A neurologist talks about loneliness

Loneliness doesn’t always lead to Parkinson’s disease, Dr. Nina Browner said, but it has other negative effects that we can fight.

Carolina Blue graphic reading

This past October, the Journal of the Academic Medical Association published a research article linking feeling lonely to a possibility of future development of Parkinson’s disease, a neurodegenerative disorder that can cause shaking, tightness of muscles, slowness of movements and other symptoms.

This observational study found that over time many individuals who said they were lonely wound up being diagnosed with Parkinson’s later in life.

Dr. Nina Browner, Bryson Distinguished Professor of Neurology and Chief of Movement Disorders in the UNC School of Medicine, found the study fascinating but a bit too broad. “I would be reluctant to make a broad statement such as ‘because of that one study, you can expect loneliness to lead to Parkinson’s,’” said Browner, who works with Parkinson’s patients in her research.

While loneliness doesn’t always lead to a Parkinson’s diagnosis, it can have a negative impact on anyone. In a recent interview, Browner talked about how a lack of communal activity affects people with Parkinson’s and shares tips for anyone trying to avoid loneliness during the dark days of winter.

How does loneliness affect those diagnosed with Parkinson’s?

Anxiety about being able to cope with the realities of a neurodegenerative condition that will continue to progress is always on their mind. With any chronic condition, the role of a care partner is extremely important. When examining individuals who have strong support from either one care partner or from a community, we see that their ability to cope is much better. However, individuals facing the disease’s progression by themselves, without a support system, face much more prominent mental health issues.

How does loneliness manifest itself both mentally and physically in people with Parkinson’s?

I think mentally, loneliness is associated with the stigma of the diagnosis. This means that once diagnosed many people withdrew from their usual activities or social events, falsely presuming that they could never do any of them again or feeling that their symptoms are too embarrassing to be seen in public. Physically, loneliness is associated with inability to fully engage in physical activities that used to be pleasurable or were done in a community of other people due to tremor or other involuntary movements such as woodworking, painting, dance or swimming.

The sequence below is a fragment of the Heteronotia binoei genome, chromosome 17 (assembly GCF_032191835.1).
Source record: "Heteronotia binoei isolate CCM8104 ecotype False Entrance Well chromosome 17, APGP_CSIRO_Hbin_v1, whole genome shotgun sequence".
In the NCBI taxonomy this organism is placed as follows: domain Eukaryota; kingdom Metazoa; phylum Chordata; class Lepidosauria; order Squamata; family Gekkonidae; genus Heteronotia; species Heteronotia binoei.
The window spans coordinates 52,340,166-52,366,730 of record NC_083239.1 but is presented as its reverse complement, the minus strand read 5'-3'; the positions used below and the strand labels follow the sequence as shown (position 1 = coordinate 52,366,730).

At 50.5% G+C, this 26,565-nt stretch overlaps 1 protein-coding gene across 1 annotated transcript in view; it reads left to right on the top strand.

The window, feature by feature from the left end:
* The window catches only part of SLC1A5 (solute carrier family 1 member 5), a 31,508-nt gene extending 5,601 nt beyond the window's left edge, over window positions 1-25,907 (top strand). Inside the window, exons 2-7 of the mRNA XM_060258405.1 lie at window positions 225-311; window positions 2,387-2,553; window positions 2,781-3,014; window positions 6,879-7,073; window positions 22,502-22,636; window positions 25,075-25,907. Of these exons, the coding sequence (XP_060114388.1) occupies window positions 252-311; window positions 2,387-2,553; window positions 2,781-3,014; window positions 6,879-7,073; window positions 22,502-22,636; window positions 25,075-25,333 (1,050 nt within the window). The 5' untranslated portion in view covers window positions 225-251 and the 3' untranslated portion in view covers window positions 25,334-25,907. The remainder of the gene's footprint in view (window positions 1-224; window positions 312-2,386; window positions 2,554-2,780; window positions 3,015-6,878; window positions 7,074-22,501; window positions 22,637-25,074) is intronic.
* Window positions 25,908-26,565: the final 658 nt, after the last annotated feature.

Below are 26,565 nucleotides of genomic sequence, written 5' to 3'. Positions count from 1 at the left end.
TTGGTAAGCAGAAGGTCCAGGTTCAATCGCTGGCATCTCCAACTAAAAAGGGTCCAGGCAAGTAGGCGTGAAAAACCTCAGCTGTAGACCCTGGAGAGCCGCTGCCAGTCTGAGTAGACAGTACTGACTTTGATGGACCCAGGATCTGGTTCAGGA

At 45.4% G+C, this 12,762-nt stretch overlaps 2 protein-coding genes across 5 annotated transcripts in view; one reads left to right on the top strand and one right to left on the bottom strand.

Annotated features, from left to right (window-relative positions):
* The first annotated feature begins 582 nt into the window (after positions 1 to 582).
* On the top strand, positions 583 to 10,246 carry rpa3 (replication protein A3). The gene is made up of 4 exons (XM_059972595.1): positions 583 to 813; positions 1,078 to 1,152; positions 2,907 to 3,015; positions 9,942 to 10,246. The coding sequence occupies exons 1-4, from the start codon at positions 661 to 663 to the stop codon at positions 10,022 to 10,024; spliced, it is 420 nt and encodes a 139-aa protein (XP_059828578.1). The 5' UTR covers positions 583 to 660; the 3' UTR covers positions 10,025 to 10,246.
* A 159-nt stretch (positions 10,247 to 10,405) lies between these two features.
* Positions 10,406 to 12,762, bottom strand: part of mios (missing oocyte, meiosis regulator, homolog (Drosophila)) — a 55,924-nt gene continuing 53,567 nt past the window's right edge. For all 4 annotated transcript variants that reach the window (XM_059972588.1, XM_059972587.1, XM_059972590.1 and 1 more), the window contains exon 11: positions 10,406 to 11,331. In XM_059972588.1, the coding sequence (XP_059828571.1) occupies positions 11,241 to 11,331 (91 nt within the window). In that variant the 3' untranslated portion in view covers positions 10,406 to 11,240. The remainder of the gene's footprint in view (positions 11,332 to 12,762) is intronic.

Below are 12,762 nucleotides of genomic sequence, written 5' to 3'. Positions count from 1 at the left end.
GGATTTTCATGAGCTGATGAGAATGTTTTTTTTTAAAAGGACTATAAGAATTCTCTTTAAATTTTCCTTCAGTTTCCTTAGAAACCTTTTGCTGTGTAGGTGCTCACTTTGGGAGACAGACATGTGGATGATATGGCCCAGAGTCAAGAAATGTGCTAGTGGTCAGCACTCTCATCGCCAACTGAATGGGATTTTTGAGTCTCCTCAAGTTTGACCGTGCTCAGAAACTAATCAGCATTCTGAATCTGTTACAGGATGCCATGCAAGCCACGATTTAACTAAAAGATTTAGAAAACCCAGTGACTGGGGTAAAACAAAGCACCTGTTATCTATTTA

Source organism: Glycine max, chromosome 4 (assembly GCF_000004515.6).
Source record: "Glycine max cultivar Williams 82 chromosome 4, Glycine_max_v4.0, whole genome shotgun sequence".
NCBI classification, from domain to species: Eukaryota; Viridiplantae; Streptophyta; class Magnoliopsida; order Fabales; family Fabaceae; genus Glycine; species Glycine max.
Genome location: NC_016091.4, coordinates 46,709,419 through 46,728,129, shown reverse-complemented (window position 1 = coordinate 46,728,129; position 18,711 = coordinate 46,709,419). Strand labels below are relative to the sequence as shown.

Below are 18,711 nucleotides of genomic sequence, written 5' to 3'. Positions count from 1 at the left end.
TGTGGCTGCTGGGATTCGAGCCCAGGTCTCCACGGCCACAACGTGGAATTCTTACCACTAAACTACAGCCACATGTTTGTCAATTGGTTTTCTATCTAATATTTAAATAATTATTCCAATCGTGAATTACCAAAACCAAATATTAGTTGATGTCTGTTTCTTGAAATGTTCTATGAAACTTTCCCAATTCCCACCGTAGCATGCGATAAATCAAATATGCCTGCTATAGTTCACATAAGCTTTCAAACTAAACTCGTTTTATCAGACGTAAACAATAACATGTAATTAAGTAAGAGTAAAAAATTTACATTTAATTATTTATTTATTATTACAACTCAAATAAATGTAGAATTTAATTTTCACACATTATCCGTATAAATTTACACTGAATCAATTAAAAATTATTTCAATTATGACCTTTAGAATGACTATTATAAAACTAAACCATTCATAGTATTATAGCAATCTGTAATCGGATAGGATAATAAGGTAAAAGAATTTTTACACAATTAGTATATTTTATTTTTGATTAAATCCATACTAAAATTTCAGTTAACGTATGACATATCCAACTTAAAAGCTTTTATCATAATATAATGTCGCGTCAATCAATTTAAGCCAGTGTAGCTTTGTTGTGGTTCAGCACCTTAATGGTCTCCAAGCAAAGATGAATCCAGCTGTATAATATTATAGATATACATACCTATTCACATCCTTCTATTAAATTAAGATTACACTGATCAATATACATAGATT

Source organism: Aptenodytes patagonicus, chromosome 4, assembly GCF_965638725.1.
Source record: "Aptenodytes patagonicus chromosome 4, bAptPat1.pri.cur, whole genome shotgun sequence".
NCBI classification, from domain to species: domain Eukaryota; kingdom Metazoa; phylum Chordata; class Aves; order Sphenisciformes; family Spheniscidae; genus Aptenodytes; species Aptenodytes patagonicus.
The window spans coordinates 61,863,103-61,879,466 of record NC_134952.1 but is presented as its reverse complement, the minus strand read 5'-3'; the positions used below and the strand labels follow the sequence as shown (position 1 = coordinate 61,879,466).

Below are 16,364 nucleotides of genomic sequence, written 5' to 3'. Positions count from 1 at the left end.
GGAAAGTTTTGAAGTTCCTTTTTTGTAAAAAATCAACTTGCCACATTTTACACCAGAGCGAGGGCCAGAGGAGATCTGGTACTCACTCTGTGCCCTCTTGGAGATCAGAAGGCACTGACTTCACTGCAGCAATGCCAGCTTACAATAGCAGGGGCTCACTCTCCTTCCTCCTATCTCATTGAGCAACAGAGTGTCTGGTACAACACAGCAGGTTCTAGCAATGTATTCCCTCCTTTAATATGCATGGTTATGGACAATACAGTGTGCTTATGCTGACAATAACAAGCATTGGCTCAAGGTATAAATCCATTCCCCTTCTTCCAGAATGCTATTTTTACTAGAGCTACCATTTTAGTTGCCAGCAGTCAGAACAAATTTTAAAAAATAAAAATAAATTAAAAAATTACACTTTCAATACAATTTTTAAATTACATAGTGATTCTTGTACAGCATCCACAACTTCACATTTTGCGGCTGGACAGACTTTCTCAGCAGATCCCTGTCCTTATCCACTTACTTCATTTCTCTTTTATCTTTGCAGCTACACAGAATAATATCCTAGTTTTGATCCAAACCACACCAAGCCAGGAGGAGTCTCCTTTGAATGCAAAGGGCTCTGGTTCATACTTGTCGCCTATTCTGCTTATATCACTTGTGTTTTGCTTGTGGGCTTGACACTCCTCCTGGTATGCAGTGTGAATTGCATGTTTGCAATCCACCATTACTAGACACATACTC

What I usually tell my patients is that just because you received the diagnosis today, it does not mean that you have suddenly changed. You continue to be you. I then invite them to write down a list of five things that are important and fulfilling for them and they would really like to continue doing. Later, throughout their journey with Parkinson’s, through the good times and bad, we adjust our treatment options with the goal of being able to participate in those important five things.

What activities can individuals with Parkinson’s participate in to combat this stigma and feeling of loneliness?

There are studies that show aerobic activity can modify and possibly slow the progression of Parkinson’s disease, so engagement in aerobic activities is extremely beneficial. If such activities oppose the feeling of isolation and loneliness is a big plus. One of these activities is Rock Steady boxing. This is a group exercise for people with Parkinson’s where five to 10 people “fight” the disease through a non-contact boxing-based fitness curriculum. So instead of succumbing to the tightness of the muscles or slowness of movement, it invites the participants to make the big movements that are the exact opposite of disease symptoms. It not only engages people in aerobic activity, but also creates a sense of community and belonging among the participants.

What tips do you have for the average person on how to avoid loneliness this time of year?

I recommend doing something as simple as taking a walk. Change the environment around you and talk to people as you see them. I also recommend signing up to a scheduled group activity. It’s lovely to live in Chapel Hill because there are so many art classes or other activities available in the area. Find something that interests you but still pushes you to discover something new in the process and commit to doing it for a stretch of a time.